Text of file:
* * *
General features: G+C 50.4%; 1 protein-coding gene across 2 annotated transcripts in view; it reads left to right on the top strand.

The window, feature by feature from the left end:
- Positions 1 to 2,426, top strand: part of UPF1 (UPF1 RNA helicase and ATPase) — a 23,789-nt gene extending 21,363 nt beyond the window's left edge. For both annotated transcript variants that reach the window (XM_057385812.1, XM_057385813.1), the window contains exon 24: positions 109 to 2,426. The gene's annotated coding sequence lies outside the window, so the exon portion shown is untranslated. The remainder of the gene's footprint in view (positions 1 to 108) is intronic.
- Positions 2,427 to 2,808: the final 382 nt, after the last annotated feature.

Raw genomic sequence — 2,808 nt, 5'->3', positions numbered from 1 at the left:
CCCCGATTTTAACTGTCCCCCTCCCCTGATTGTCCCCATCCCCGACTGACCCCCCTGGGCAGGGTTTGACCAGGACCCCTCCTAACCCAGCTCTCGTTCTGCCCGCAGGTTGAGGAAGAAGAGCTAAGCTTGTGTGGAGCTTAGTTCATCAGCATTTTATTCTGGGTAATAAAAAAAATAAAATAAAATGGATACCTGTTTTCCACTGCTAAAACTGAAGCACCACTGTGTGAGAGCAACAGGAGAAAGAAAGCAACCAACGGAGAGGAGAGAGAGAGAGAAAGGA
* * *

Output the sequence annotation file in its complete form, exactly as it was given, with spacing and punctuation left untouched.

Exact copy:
General features: G+C 50.4%; 1 protein-coding gene across 2 annotated transcripts in view; it reads left to right on the top strand.

The window, feature by feature from the left end:
- Positions 1 to 2,426, top strand: part of UPF1 (UPF1 RNA helicase and ATPase) — a 23,789-nt gene extending 21,363 nt beyond the window's left edge. For both annotated transcript variants that reach the window (XM_057385812.1, XM_057385813.1), the window contains exon 24: positions 109 to 2,426. The gene's annotated coding sequence lies outside the window, so the exon portion shown is untranslated. The remainder of the gene's footprint in view (positions 1 to 108) is intronic.
- Positions 2,427 to 2,808: the final 382 nt, after the last annotated feature.

Raw genomic sequence — 2,808 nt, 5'->3', positions numbered from 1 at the left:
CCCCGATTTTAACTGTCCCCCTCCCCTGATTGTCCCCATCCCCGACTGACCCCCCTGGGCAGGGTTTGACCAGGACCCCTCCTAACCCAGCTCTCGTTCTGCCCGCAGGTTGAGGAAGAAGAGCTAAGCTTGTGTGGAGCTTAGTTCATCAGCATTTTATTCTGGGTAATAAAAAAAATAAAATAAAATGGATACCTGTTTTCCACTGCTAAAACTGAAGCACCACTGTGTGAGAGCAACAGGAGAAAGAAAGCAACCAACGGAGAGGAGAGAGAGAGAGAAAGGA